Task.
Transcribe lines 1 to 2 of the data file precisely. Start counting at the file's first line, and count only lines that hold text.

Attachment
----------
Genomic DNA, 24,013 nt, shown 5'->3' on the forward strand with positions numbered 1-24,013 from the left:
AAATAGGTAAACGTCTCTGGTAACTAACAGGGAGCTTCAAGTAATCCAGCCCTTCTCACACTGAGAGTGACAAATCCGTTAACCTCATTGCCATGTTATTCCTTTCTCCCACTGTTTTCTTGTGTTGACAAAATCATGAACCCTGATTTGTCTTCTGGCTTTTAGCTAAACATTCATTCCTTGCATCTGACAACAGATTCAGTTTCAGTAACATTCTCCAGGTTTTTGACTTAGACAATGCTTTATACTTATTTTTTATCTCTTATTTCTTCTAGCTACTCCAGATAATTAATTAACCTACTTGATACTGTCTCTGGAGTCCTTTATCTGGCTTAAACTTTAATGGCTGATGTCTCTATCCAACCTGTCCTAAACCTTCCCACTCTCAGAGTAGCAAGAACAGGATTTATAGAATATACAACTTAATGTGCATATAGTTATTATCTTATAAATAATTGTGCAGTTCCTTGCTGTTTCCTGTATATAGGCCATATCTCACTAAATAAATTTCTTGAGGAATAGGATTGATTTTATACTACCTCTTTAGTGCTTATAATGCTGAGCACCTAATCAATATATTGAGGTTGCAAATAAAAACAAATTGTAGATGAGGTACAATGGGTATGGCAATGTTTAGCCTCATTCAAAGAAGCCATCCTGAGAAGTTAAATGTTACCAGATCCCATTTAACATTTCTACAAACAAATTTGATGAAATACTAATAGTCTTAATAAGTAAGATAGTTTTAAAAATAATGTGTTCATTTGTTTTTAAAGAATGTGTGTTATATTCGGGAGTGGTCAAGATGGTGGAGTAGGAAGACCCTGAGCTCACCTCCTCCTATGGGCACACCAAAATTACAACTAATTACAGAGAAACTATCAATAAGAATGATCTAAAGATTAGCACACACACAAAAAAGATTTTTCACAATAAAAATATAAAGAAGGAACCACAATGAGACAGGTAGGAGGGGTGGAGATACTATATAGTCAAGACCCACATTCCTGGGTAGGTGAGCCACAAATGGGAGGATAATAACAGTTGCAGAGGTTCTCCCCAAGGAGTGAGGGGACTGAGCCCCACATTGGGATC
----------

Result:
Genomic DNA, 24,013 nt, shown 5'->3' on the forward strand with positions numbered 1-24,013 from the left:
AAATAGGTAAACGTCTCTGGTAACTAACAGGGAGCTTCAAGTAATCCAGCCCTTCTCACACTGAGAGTGACAAATCCGTTAACCTCATTGCCATGTTATTCCTTTCTCCCACTGTTTTCTTGTGTTGACAAAATCATGAACCCTGATTTGTCTTCTGGCTTTTAGCTAAACATTCATTCCTTGCATCTGACAACAGATTCAGTTTCAGTAACATTCTCCAGGTTTTTGACTTAGACAATGCTTTATACTTATTTTTTATCTCTTATTTCTTCTAGCTACTCCAGATAATTAATTAACCTACTTGATACTGTCTCTGGAGTCCTTTATCTGGCTTAAACTTTAATGGCTGATGTCTCTATCCAACCTGTCCTAAACCTTCCCACTCTCAGAGTAGCAAGAACAGGATTTATAGAATATACAACTTAATGTGCATATAGTTATTATCTTATAAATAATTGTGCAGTTCCTTGCTGTTTCCTGTATATAGGCCATATCTCACTAAATAAATTTCTTGAGGAATAGGATTGATTTTATACTACCTCTTTAGTGCTTATAATGCTGAGCACCTAATCAATATATTGAGGTTGCAAATAAAAACAAATTGTAGATGAGGTACAATGGGTATGGCAATGTTTAGCCTCATTCAAAGAAGCCATCCTGAGAAGTTAAATGTTACCAGATCCCATTTAACATTTCTACAAACAAATTTGATGAAATACTAATAGTCTTAATAAGTAAGATAGTTTTAAAAATAATGTGTTCATTTGTTTTTAAAGAATGTGTGTTATATTCGGGAGTGGTCAAGATGGTGGAGTAGGAAGACCCTGAGCTCACCTCCTCCTATGGGCACACCAAAATTACAACTAATTACAGAGAAACTATCAATAAGAATGATCTAAAGATTAGCACACACACAAAAAAGATTTTTCACAATAAAAATATAAAGAAGGAACCACAATGAGACAGGTAGGAGGGGTGGAGATACTATATAGTCAAGACCCACATTCCTGGGTAGGTGAGCCACAAATGGGAGGATAATAACAGTTGCAGAGGTTCTCCCCAAGGAGTGAGGGGACTGAGCCCCACATTGGGATC